can be used against me

my therapist runs a mom & pop
Oedipal arrangements shop

with thirty-one flavors
of oral fixation lollipops

overthinking can be
a dense intellectual prism

a defense mechanism
defense mechanism

anxiety is a preexisting
human condition

paid for by a
state institution

my therapist ties
Freudian slip knots

to agoraphobics flying
kites in parking lots

it’s not my fault
it’s not my fault

I don’t believe
it’s not my fault

my therapist is the reason
I’m in touch with my feelings

c b snoad
2-13-17

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Cynic-In-Chief

Many of us are familiar with the definition of a cynic. Disillusioned by “politics as usual,” cynical Americans don’t trust Washington insiders to work for the common good.

This is not how the Ancient Greeks defined the term. According to Robin Hard, translator of Diogenes the Cynic: Sayings and Anecdotes (2012), the word is attributed to a philosopher named Diogenes who lived from approximately 412 to 323 BC. “Cynic” roughly translated means “dog.”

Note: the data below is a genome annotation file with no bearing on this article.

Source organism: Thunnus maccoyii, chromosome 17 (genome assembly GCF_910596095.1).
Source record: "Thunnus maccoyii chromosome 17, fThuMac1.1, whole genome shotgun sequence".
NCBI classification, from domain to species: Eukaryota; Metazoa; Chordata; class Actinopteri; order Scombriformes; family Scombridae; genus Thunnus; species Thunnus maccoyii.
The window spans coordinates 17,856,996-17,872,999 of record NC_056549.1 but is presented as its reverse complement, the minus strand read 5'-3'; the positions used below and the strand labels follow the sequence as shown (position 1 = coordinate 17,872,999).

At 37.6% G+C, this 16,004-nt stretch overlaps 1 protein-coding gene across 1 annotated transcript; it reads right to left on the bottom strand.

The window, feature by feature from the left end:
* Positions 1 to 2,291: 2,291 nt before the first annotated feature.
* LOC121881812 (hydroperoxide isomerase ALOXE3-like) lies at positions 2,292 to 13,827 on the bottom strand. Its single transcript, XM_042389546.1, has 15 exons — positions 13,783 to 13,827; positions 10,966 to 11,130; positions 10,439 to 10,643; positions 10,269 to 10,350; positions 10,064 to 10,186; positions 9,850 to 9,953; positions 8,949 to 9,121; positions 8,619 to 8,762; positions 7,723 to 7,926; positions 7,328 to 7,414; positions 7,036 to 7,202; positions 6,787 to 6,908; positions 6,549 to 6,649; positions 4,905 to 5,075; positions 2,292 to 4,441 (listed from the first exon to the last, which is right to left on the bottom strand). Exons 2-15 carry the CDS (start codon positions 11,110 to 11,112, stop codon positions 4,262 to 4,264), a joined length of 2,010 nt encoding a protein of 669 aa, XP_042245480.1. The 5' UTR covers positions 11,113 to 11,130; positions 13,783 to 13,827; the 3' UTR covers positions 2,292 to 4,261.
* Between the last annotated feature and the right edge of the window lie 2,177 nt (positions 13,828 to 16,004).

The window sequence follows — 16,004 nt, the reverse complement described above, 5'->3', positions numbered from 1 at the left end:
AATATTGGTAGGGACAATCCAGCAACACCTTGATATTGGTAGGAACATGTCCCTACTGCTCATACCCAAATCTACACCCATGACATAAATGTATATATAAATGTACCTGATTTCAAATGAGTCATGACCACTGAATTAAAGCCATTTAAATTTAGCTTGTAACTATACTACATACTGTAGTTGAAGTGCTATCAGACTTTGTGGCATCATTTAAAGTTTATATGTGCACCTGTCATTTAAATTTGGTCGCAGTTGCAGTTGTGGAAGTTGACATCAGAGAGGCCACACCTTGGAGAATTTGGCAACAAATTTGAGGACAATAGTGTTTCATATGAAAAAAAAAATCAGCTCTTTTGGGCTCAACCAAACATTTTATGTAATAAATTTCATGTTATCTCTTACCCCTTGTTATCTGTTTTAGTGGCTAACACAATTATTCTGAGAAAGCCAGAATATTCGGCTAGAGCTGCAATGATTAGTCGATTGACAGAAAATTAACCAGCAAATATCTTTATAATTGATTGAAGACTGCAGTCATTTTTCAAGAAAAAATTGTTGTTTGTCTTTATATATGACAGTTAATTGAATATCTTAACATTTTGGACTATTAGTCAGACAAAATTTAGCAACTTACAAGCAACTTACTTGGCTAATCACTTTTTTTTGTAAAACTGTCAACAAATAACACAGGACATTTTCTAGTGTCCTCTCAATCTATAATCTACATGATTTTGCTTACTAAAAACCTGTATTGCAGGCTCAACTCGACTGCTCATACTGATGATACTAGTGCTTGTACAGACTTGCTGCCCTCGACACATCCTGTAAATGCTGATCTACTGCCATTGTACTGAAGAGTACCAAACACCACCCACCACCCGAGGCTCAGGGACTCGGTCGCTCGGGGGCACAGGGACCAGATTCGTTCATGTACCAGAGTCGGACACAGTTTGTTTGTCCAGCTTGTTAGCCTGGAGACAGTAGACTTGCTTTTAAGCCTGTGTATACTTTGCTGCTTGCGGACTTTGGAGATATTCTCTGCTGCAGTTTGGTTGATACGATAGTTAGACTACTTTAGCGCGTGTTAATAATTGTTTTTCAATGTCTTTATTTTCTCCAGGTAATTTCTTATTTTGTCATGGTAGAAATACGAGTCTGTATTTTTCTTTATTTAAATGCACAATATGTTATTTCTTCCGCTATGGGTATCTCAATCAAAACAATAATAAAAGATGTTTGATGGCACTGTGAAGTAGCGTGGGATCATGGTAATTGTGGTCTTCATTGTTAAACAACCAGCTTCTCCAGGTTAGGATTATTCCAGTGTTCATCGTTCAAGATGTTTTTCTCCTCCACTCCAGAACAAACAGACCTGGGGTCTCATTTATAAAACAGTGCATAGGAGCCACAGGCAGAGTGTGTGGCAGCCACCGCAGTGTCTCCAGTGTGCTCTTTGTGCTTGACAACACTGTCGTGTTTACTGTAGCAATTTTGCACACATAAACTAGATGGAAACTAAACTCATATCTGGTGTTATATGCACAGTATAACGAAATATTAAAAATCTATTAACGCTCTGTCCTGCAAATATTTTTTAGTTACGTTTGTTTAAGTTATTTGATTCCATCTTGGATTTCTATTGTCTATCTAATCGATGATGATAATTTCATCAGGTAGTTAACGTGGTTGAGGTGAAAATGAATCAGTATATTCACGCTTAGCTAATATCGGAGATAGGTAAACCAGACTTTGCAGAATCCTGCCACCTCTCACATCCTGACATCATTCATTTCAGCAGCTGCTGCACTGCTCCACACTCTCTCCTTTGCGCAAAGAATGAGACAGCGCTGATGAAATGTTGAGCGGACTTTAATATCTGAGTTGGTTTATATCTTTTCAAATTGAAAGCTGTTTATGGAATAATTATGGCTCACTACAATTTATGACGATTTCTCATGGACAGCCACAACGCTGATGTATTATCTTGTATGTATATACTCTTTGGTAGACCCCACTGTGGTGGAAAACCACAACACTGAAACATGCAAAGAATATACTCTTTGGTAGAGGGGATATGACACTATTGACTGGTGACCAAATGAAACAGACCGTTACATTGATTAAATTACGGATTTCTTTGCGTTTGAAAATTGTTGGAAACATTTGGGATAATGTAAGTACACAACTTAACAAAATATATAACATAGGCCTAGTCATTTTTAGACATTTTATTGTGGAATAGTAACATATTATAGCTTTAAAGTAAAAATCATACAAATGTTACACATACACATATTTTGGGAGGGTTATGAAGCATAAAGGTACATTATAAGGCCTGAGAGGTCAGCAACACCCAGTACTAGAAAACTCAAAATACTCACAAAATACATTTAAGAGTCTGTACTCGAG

Diogenes gave up his possessions for the life of a beggar to show that true happiness is possible only when humans satisfy their basic needs in simple ways. Material wealth, he argued while shamelessly displaying his half-naked body in public, bankrupts the soul.

The father of the contemporary performance artist, Diogenes strived for the virtuous life, challenging social conventions by shocking citizens out of their stupor. He famously carried a lit lamp through Athens in the middle of the afternoon, looking for (but never finding) a man committed to the truth. In an act of civil disobedience, he walked into the theater as crowds poured out, forging his own path against the herd.

In the final chapter of Signs and Machines: Capitalism and the Production of Subjectivity (2014), Maurizio Lazzarato discusses Michel Foucault’s belief in the revolutionary potential of the original Cynics’ way of life. Foucault valorizes the Ancient Greek principle of parrhesia, or truth-telling. A citizen who stood up in the assembly to speak difficult truths risked his credibility, his very life, in the name of democracy. Cynics risked their lives every day in the streets to save the souls of their misguided brothers and sisters.